There's self-deprecation and then there's Andrew Jackson Jihad. The Phoenix, Arizona, band takes it up a number of degrees and where it tops out is still some hyper-ventilating version of it. It's ruthless and it's unrelenting. Sean Bonnette and Ben Gallaty knock themselves down to size so often that we should barely be able to make them out any longer, existing only as the outlines of what they used to be, though they'd argue that it wasn't much to begin with. But therein lies the genius of what the group accomplishes and exemplifies. Self-deprecation is just a humbling and it's done by the one person who can hurt you the most. It's taking all of the available knowledge that one has about oneself and all that has been obtained through the perceptions that others have and cooking them up into a Molotov cocktail of sorts that can than be hurled at oneself, right at the mirror, to smash it all to smithereens. It all blows up into one's face and others generally find it quite amusing, even endearing. It's a smart way to obtain friends, even if you don't think you're cool enough to deserve them, or that you'll be able to hold onto them for any length of time.
Bonnette and Gallaty have great senses of humor, either about themselves, or for the character that they're creating as Andrew Jackson Jihad. It's easy to hear the songs in the same way that we hear every Mountain Goats song -- as the continuation of some part of the ongoing saga of the fictitious married couple that John Darnielle has been following since his boombox and cassette days. We are hearing the broken pieces of a life that's led in earnest and in lieu of serendipity or many payoffs. Things are hard and yet, it is what it is and there's not so much that's going to change.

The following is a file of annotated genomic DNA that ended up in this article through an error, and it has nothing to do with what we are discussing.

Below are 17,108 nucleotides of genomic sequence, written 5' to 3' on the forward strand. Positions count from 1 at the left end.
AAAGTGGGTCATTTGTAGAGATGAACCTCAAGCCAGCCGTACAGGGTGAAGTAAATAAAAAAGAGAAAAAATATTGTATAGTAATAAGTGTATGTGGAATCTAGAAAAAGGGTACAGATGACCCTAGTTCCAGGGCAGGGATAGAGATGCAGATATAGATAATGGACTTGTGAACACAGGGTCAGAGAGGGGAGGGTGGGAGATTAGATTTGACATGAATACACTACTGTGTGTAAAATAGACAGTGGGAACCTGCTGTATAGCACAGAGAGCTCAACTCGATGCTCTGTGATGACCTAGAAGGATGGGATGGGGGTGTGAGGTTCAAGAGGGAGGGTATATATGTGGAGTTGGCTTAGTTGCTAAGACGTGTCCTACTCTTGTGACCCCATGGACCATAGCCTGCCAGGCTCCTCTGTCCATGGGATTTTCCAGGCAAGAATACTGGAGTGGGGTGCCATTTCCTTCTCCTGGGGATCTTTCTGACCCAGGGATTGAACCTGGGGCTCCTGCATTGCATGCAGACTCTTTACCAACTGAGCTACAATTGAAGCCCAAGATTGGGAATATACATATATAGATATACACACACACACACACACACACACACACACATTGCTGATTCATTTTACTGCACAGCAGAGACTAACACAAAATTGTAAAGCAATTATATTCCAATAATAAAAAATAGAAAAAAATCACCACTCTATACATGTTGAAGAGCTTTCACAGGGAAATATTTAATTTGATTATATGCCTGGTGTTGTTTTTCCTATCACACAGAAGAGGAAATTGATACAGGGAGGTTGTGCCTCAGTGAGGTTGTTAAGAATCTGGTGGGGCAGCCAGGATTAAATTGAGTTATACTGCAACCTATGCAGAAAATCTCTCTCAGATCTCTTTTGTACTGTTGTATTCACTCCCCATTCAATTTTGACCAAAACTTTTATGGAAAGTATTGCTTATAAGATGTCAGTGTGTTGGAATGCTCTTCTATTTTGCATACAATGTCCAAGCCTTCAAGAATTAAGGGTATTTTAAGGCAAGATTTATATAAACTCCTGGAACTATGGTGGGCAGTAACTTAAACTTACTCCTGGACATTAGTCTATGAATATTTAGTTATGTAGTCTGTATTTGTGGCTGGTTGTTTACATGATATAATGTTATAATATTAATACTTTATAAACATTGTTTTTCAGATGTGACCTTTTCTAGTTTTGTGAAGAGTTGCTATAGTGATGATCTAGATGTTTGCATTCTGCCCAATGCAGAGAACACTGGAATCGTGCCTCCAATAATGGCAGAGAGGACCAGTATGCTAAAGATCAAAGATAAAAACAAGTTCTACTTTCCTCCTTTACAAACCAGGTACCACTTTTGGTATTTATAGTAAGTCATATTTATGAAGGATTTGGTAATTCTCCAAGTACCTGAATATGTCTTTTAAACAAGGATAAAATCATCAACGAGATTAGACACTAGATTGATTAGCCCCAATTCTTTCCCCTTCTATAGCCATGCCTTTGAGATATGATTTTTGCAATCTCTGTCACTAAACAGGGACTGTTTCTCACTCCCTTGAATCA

The person that AJJ is molding is someone who might not have many great things to say about himself, but he'll be damned if he's gonna take any fucking shit from anyone else either. There's enough pride in this wounded soul to kill an elephant. It's what gives so much depth to this character. He's a person who is willing and actually a bit eager and enthusiastic to admit his shortcomings and considerable failures, but they're his nonetheless and he'll take them, warts and all. This character sings about his lack of interest as if it were something heroic. He sings, "I wanna put on my sweatpants/But don't you know I'm trying to quick/I wanna give a shit again." It could be an admittance that could attract a standing ovation in the right company. It could bring about the kinds of knowing and agreeable head nods. There are others -- millions of others out there -- who feel the same exact way. They would like to get into their sweatpants right about now, if it wasn't for these flashes of ambition that they've told themselves that they must listen to. It's just funny how it still never ends up completely right in these folk-punk songs of Andrew Jackson Jihad, even when a shit is given. They sing, "If you think you are better than me, you're right/There's no one to love/There's no one to trust in my life/I wanna pick up the pieces and plant them in the ground/When a tree grows there I wanna chop that tree down/And build it into a boat and float it in a lake and with dynamite I'll explode the thing that makes me make mistakes." It's self-deprecation, mixed in with a little self-sabotage. It's been known to do the trick.
**Very important programming note: Frank Turner plays piano on the Neil Young cover of "Roll Another Number."
Andrew Jackson Jihad Official Site